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First 50 employees move into Memphis Electrolux plant
The front doors of Memphis's gleaming new Electrolux plant open to a guard desk and six turnstiles. Push through them and into the wide central corridor, you'll see on the left a showroom where the high-end ovens and ranges will be proudly displayed. To the right is the sunlit employee cafeteria. Keep walking and you see, through the glass doors at the end of the corridor, glimpses of the far bigger space still under construction. That's where the cooking appliances will be assembled starting next year. Memphis Commercial-Appeal
Submitted 2 years 148 days ago

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Updated: Billion-dollar Kia bond agreement could boost jobs, suppliers
An agreement with Kia Motors Manufacturing Georgia to issue $1.6 billion in bonds for potentially growing its supplier base could secure West Point and Troup County millions and additional tax revenue for the school system. Troup County Commission Chairman Ricky Wolfe said that officials with the county, West Point, state, and Troup County and West Point development authorities have been negotiating a deal over the last six months with Kia. The agreement they reached, spelled out in a memorandum on understanding presented Tuesday to the County Commission, Troup County Development Authority, Troup County Board of Education and West Point City Council, was approved by each. LaGrange News
Submitted 2 years 148 days ago

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GM adding temporary workers at Kentucky Corvette plant
General Motors plans to hire temporary workers to help with the launch of the next generation of the Corvette. Bowling Green Assembly plant spokeswoman Andrea Hales said Tuesday the automaker will need around 150 temporary workers, though the automaker is still finalizing the number of extra workers needed. She said they'll work at the plant from four to 18 months. GM is retooling the Bowling Green plant ahead of work on the all-new 2014 model of the Corvette. Hales says the new crew of temporary workers will allow current full-time employees to take vacations and ensure the launch of the new Corvette goes smoothly. Louisville Courier-Journal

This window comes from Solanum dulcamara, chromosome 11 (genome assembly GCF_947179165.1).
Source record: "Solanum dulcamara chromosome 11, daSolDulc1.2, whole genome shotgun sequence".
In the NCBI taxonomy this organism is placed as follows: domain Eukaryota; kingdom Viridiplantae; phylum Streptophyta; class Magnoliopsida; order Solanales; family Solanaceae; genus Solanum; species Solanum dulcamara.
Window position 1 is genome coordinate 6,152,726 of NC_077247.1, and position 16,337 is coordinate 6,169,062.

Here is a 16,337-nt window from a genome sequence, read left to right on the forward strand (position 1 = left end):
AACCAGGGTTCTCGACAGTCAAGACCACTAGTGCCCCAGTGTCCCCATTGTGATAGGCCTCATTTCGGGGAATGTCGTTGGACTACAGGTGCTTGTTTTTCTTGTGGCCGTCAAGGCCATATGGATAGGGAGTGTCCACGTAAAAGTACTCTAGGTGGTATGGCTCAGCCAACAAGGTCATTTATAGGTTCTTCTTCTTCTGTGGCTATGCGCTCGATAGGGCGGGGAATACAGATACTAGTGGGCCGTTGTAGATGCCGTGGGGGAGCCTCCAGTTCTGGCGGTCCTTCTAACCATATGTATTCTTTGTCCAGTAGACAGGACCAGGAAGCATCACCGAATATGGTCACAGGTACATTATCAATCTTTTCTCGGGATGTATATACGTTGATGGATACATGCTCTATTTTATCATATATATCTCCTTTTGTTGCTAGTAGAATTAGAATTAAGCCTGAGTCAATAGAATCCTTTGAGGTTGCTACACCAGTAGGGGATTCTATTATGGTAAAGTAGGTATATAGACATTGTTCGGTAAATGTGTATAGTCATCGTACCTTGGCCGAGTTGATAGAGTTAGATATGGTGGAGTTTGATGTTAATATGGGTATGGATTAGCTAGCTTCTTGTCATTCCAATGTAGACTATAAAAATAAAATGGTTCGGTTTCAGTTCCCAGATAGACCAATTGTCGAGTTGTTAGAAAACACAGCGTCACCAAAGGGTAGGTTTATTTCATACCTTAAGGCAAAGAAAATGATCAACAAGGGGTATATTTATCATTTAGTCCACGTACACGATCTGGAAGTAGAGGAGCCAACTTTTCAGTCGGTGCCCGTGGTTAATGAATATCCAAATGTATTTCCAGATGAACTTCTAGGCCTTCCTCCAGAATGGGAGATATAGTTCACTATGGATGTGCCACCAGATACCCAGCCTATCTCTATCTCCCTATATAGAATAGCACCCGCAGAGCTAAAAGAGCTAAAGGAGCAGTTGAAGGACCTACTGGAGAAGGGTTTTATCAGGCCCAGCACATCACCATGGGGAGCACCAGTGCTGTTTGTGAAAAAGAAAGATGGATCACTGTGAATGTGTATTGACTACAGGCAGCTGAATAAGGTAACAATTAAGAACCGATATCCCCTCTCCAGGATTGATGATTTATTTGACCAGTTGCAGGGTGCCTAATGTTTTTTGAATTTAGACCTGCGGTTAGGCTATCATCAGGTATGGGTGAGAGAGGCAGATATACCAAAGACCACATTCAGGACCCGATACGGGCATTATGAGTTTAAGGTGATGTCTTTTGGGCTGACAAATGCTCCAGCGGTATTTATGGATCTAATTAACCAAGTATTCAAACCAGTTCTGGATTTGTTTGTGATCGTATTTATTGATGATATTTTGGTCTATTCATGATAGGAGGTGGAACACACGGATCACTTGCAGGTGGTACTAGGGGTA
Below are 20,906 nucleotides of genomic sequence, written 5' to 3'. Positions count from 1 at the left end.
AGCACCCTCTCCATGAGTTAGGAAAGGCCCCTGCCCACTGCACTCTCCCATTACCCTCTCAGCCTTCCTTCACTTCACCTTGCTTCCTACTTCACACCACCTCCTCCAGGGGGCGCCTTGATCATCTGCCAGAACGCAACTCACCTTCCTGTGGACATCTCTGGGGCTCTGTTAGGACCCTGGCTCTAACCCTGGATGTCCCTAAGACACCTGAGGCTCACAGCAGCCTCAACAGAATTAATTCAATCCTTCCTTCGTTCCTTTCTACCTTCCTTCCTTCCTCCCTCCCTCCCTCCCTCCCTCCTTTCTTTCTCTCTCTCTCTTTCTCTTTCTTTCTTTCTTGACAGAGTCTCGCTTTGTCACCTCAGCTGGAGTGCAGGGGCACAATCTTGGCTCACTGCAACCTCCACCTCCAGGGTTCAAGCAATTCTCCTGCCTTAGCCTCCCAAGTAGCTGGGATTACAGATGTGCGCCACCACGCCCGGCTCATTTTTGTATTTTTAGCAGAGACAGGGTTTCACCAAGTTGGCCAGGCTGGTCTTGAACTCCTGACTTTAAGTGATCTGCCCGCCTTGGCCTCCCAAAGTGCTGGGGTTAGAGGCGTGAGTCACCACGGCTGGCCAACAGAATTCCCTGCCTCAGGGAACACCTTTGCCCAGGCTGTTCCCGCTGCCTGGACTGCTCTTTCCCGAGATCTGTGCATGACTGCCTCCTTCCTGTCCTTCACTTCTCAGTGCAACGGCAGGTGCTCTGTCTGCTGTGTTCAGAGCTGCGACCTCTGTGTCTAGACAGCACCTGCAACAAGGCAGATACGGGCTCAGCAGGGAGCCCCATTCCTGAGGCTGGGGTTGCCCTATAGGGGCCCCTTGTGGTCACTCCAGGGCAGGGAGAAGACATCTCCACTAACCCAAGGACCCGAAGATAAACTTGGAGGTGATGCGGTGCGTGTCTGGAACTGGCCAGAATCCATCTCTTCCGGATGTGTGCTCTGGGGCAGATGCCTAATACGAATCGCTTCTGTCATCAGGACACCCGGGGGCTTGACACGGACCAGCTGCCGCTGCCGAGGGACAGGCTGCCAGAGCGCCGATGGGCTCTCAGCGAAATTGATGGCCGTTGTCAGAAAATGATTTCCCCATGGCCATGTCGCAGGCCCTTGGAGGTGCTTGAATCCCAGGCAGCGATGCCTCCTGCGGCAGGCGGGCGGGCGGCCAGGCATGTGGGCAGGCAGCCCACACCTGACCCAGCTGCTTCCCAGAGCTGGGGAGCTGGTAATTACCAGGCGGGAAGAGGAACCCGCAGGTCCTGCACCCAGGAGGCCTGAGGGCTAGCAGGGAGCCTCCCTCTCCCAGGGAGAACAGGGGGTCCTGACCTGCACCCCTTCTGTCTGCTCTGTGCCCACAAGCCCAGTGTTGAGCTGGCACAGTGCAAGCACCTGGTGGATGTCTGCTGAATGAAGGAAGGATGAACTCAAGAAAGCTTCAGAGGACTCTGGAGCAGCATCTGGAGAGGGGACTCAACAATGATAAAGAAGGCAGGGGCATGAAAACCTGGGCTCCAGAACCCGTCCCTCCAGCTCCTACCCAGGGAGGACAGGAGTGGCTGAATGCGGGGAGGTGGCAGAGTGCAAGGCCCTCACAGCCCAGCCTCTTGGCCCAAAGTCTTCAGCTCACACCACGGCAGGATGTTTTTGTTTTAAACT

Submitted 2 years 148 days ago

 

 

 

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Features & Opinion

 Top Ten Places in the South for Relocating California Companies

Urban areas have all kinds of assets that are easy to spot. They have the population, so the labor shed is not usually an issue. Urban areas are also connected by better roads, rail and air service and many have river and deep water ports. Usually Internet access and other forms of communication are more efficient in urban areas. And you have a larger array of quality of life options to choose from, such as the cultural assets found in metropolitan areas.
 

 Randle Report - Business News in the South

 FEATURE  
By Stacy Randle
Demographer Wendell Cox recently analyzed the largest gains in holders of bachelor's and post-graduate degrees between 2007 and 2012 in the 51 metro regions in the U.S. of 1 million residents or more. The results were published in Forbes magazine and the South dominated the ranking.
 

 Business News in the South - Randle Report

FEATURE     
After I finished the cover story for this issue, I read an interesting article by economist Paul Krugman, the op-ed columnist for the New York Times, titled, "Partying like it’s 1995." Generally I side with Krugman, even though I am a journalist, not an economist. Occasionally, though, I read some of his stuff and ask myself, "What planet did Krugman come from?" Like when he predicted a shift of automotive assembly to Canada after Toyota announced a new plant in Woodstock, Ontario in 2005 because of "free healthcare," among other benefits. That Toyota deal was the last major automotive assembly plant announced in Canada and I predict it will be the very last one for the Canadians.
 
 Nashville Mayour Karl Dean
If you have ever seen one of my presentations, then you know about the word "reshoring" and how that phenomenon has lifted the spirits of even the most skeptical Southerners regarding the future of the region's economy. After all, in the last four decades, manufacturing has suffered a bloodletting never before seen in U.S. history. The biggest factor behind the slow and long meltdown that began in the 1990s was the herd mentality to offshore manufacturing capacity to cheaper locales, primarily by U.S.-owned companies.